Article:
Over a four-day period in early winter 2003, the Independent Women’s Forum (IWF) conducted an Internet study of the attitudes and political ideologies of today’s college students. We collected 727 Internet surveys from a nationally representative sample of men and women between the ages of 18 and 24 providing fascinating insight into the 2004 Presidential Election, George W. Bush’s job performance, and ideological diversity in the classroom.
An overwhelming majority of college students are registered, or plan to register, to vote before the 2004 Presidential Election. Seventy-four percent of respondents in the national survey are currently registered to vote. Of those not yet registered, 57 percent say they definitely (31 percent) or probably (26 percent) will register to vote before the 2004 election. Contrary to stereotypes, the 18- to 24-year-old population are not sitting in their dorm rooms wallowing in apathy. They are participating. When asked how likely they are to vote in the upcoming election, 84 percent said they would absolutely (51 percent) or probably (33 percent) go to the polls.
College students are generally interested in the 2004 Presidential Election. More than half (52 percent) of respondents say they are either extremely or highly interested in the 2004 Presidential Election. The 18- to 24-year-old demographic is not one to be ignored during candidates’ campaigning.
President George W. Bush has a strong approval rating among students. When asked whether they approve “of the way George W. Bush is handling his job as President,” fully half (50 percent) approve. Twenty-five percent of students state they “strongly disapprove” of President Bush’s handling of his job. It is important to note this survey was conducted before the capture of Saddam Hussein and before the President’s trip to Baghdad over Thanksgiving.
The economy and job market will be a major factor for students when they head to the polls in November. Forty percent of students agree that job creation and economic growth is “the single most important issue.” When asked why they chose this issue, students freely discussed the importance of having a strong economy as they prepare to graduate and enter the workforce. A sophomore woman writes, “I’m in college to be able to get a good paying job. Whereas other things are important to me also, I need to know that I am not spending thousands of dollars a year for an education that I won’t be able to use.”
And a male in his junior year says, “Because I will be entering the workforce in a few years and it would be nice to be able to find a job. And, it is absolutely imperative for our country to become more stable in order to ensure economic growth and success of our capitalist society.”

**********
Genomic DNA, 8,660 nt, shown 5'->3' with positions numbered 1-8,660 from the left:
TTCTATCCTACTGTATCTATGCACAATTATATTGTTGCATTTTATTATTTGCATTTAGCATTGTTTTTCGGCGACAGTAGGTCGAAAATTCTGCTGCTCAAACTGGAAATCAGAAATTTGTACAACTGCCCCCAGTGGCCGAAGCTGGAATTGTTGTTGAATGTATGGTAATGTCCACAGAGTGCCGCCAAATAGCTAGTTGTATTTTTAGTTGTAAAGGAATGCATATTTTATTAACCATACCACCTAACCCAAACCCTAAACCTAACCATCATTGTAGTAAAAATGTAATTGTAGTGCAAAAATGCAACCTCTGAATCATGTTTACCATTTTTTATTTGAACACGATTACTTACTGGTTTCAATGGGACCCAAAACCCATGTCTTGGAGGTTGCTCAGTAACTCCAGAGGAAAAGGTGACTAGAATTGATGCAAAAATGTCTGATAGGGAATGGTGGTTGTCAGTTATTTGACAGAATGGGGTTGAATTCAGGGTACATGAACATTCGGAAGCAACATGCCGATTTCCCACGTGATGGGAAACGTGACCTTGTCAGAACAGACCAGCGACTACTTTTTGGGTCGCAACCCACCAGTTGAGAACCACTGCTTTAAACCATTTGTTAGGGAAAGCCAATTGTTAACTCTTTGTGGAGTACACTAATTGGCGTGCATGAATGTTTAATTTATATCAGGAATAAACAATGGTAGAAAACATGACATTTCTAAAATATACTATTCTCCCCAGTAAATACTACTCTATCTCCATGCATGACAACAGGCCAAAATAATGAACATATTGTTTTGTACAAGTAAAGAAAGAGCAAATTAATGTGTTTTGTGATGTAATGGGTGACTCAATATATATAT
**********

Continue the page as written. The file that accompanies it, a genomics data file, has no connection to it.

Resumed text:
Students report their professors lean liberal. More than one-third of respondents report their professors to be either very liberal (12 percent) or somewhat liberal (25 percent). This is in stark contrast to the 13 percent of students who characterize their professors as conservative. Nearly three-quarters (70 percent) of students state their professors express their political views during class. Judging by what students say, ideological diversity doesn’t exist in the classroom and too many professors use more propaganda than professorial.
Students are less likely to speak up in class when they know their professor’s political views differ from their own. When asked, “How comfortable are you expressing your political views during class? 68 percent say they are comfortable. However, when the question changes to, “How comfortable are you expressing your political views during class where your views differ from the professor’s views?” a full 10 percent change their answer. One-third (32 percent) of students surveyed agree that when a professor’s views are contrary to theirs, they are uncomfortable speaking up in class.
Too many students are forced to check their intellectual and philosophical honesty at the door in order to get good grades. Sixteen percent of respondents say they feared their grade could suffer for disagreeing with a professor’s political point of view. This fear also leads to lower classroom participation, as nearly one-quarter (23 percent) say they have been afraid to speak up in class because they did not agree with the professor. And nearly one-third (31 percent) say they have been required to take a philosophical position they were uncomfortable with for an assignment. Free, open, and honest discussion is being hindered by professors’ biased opinions.